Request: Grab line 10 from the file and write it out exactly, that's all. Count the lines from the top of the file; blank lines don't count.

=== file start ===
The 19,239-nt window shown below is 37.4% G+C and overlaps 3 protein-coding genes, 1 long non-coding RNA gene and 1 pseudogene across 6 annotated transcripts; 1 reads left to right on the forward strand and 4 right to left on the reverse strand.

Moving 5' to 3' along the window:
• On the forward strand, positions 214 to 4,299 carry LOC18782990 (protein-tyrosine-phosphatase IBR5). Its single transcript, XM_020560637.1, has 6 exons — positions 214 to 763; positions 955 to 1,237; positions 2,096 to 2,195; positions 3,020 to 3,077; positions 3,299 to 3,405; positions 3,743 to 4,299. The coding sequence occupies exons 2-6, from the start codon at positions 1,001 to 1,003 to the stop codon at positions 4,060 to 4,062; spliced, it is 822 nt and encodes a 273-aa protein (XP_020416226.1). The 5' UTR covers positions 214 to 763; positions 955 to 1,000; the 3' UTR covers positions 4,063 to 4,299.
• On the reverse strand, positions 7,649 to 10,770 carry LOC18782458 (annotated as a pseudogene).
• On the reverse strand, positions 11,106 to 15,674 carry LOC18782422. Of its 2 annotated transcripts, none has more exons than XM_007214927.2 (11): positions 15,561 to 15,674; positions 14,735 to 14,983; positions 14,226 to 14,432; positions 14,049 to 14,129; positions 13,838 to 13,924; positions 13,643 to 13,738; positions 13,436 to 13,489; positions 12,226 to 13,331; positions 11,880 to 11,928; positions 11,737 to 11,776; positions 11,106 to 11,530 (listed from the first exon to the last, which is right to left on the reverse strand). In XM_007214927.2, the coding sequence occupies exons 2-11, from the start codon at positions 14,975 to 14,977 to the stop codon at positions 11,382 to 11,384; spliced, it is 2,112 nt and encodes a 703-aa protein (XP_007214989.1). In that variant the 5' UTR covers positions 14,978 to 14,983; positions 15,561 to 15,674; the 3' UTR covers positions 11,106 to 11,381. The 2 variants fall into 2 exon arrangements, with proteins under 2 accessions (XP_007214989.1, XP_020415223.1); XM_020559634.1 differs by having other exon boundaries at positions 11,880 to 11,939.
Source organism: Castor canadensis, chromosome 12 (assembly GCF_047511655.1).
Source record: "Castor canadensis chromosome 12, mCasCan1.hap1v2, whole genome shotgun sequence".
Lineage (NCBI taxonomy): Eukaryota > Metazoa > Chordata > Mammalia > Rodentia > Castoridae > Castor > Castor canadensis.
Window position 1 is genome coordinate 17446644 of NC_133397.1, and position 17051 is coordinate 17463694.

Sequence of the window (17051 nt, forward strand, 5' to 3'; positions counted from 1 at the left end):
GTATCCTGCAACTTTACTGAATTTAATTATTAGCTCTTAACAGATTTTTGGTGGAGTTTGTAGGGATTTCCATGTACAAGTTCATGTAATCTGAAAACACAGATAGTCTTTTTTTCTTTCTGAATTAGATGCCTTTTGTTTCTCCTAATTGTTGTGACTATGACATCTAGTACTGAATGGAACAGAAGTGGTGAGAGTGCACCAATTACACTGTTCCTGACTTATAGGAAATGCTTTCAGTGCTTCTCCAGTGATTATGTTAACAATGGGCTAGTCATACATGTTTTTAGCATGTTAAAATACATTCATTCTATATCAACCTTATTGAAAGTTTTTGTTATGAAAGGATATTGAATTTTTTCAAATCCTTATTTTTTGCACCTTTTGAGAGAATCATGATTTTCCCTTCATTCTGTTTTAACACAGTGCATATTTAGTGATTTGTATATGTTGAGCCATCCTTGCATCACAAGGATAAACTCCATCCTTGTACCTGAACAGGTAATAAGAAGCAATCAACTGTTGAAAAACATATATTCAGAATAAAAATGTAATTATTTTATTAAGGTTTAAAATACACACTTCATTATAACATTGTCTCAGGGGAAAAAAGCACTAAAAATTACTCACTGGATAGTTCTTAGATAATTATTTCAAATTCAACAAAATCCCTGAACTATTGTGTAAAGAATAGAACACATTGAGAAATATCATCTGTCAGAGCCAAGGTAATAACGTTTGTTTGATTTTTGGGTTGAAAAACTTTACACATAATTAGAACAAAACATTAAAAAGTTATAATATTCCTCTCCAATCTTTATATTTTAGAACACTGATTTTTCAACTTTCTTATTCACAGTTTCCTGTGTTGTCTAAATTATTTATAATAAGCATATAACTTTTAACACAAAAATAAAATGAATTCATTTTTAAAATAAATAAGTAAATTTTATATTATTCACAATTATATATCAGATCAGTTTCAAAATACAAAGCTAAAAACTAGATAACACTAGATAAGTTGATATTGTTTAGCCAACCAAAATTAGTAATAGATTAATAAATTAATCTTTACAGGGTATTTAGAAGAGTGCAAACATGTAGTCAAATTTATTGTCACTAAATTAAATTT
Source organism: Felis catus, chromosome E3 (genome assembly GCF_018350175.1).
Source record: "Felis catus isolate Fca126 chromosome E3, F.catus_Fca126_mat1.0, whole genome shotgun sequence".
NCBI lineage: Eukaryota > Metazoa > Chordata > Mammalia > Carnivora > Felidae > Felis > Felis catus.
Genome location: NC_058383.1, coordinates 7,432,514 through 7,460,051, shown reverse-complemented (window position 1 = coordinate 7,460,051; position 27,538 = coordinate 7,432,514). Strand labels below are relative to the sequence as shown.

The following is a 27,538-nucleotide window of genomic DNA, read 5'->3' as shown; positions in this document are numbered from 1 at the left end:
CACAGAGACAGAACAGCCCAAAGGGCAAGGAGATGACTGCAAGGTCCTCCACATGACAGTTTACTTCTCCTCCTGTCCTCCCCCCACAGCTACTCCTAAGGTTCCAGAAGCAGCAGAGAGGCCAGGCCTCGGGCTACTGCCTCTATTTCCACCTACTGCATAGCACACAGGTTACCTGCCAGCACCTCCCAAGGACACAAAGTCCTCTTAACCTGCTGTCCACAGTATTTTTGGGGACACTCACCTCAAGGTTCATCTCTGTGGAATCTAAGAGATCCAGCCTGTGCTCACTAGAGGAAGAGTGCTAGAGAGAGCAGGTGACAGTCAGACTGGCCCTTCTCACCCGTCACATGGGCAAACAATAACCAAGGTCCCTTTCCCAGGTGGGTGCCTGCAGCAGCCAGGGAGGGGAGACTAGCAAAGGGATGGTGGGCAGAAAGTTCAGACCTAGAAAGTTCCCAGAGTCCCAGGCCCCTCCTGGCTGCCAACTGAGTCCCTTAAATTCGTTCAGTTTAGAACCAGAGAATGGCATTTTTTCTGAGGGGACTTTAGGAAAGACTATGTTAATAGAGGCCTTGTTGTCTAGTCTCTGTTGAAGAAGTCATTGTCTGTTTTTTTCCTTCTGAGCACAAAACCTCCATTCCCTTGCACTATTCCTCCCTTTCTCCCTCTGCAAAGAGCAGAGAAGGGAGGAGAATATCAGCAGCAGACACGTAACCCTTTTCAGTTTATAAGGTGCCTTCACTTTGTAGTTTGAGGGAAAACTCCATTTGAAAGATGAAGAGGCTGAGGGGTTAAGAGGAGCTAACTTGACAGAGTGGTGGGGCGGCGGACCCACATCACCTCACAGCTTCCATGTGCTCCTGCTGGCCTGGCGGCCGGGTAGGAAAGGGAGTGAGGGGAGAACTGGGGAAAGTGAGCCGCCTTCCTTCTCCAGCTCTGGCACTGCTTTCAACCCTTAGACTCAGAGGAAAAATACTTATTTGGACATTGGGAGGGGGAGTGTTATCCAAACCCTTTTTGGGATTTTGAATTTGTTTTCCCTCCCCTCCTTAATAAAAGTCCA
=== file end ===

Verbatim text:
Sequence of the window (17051 nt, forward strand, 5' to 3'; positions counted from 1 at the left end):